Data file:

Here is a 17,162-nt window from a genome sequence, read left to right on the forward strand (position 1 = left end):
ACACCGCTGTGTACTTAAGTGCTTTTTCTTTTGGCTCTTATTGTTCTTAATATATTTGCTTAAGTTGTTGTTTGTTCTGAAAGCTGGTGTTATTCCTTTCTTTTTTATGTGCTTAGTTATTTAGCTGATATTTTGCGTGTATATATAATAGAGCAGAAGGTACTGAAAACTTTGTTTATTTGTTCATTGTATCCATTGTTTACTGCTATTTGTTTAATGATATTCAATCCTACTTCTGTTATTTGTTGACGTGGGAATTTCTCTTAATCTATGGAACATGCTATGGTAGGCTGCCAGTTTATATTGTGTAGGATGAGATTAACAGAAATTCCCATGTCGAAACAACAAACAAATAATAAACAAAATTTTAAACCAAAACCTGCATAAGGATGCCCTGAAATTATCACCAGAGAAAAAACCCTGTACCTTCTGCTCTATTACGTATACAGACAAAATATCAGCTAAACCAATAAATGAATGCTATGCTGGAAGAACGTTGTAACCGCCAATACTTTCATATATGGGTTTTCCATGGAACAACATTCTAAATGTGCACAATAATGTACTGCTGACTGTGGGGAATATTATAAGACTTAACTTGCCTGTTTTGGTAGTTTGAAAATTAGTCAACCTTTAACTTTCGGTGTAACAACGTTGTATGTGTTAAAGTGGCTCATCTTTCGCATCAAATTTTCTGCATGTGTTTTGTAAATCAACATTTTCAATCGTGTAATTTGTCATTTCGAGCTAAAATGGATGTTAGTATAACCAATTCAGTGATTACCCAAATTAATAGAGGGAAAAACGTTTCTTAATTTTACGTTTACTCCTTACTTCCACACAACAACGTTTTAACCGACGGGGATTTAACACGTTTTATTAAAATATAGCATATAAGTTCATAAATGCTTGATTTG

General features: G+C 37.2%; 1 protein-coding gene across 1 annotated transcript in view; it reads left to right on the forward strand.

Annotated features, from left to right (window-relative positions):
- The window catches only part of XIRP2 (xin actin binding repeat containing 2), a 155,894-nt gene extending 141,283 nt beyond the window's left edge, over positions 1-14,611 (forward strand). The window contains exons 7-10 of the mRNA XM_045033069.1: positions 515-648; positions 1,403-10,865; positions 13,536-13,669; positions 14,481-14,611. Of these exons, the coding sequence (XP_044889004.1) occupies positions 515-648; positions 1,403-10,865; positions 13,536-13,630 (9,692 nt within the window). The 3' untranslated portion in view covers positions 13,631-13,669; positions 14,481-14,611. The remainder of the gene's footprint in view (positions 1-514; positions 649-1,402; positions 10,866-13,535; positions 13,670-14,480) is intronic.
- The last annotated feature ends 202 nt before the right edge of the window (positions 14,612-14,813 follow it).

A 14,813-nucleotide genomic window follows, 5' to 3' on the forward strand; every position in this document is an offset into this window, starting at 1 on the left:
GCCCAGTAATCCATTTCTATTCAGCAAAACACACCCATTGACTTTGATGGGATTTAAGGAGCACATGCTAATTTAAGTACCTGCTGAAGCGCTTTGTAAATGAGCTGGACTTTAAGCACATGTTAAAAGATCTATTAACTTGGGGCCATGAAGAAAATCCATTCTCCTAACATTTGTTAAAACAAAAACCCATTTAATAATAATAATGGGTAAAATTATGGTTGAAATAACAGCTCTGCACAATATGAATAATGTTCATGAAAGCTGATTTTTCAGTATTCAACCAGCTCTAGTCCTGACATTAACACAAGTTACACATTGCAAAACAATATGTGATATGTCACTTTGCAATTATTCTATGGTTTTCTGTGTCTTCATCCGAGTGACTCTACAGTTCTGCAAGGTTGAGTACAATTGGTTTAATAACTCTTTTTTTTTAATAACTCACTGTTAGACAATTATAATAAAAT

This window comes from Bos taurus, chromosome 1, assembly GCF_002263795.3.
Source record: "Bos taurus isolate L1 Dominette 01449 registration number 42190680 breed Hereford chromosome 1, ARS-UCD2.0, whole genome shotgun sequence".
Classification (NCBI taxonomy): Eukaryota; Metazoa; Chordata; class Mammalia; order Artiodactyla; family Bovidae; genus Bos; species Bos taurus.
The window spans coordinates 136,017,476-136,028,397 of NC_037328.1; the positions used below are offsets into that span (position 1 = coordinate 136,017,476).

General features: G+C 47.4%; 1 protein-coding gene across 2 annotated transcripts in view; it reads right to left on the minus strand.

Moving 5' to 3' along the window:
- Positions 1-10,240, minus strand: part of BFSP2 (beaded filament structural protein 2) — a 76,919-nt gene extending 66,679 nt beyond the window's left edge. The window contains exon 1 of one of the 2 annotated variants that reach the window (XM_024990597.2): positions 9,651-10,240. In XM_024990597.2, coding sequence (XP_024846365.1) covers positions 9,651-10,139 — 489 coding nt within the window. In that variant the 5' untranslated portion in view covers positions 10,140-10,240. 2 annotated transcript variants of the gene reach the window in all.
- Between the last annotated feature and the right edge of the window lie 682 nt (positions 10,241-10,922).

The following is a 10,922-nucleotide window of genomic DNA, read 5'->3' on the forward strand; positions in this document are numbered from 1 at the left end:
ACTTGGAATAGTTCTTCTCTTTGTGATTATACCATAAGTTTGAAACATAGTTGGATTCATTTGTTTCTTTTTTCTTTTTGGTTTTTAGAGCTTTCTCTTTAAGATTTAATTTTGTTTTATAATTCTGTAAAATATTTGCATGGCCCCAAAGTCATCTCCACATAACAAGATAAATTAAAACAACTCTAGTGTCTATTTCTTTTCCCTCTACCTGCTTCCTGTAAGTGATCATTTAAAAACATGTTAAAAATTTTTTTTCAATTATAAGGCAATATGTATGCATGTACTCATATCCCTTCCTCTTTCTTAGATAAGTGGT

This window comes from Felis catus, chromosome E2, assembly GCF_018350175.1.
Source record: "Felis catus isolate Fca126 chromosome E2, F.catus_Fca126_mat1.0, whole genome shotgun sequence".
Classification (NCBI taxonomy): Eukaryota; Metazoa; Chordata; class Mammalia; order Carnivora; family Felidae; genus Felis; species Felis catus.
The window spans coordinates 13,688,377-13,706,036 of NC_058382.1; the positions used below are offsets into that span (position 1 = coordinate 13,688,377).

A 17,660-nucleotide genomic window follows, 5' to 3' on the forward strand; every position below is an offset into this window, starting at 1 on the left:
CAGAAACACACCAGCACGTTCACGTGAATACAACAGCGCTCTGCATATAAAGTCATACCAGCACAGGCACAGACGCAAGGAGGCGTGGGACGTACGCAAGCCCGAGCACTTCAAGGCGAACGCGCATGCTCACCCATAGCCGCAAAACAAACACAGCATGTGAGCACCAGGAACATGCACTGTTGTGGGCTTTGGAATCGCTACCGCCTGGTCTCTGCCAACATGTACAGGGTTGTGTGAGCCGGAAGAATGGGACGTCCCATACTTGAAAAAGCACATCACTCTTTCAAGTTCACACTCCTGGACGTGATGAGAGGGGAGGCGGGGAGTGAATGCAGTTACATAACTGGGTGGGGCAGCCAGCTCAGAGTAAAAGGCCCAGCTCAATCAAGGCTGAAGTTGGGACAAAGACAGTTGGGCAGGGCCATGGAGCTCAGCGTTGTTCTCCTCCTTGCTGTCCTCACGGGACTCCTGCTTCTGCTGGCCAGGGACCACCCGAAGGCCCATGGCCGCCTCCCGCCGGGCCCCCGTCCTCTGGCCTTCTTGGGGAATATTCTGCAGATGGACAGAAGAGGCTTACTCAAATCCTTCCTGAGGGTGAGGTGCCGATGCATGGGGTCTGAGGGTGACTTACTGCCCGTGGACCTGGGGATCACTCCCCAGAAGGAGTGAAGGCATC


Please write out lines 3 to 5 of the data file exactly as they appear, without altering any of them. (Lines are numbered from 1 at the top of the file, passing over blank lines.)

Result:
General features: G+C 37.2%; 1 protein-coding gene across 1 annotated transcript in view; it reads left to right on the forward strand.

Annotated features, from left to right (window-relative positions):
- The window catches only part of XIRP2 (xin actin binding repeat containing 2), a 155,894-nt gene extending 141,283 nt beyond the window's left edge, over positions 1-14,611 (forward strand). The window contains exons 7-10 of the mRNA XM_045033069.1: positions 515-648; positions 1,403-10,865; positions 13,536-13,669; positions 14,481-14,611. Of these exons, the coding sequence (XP_044889004.1) occupies positions 515-648; positions 1,403-10,865; positions 13,536-13,630 (9,692 nt within the window). The 3' untranslated portion in view covers positions 13,631-13,669; positions 14,481-14,611. The remainder of the gene's footprint in view (positions 1-514; positions 649-1,402; positions 10,866-13,535; positions 13,670-14,480) is intronic.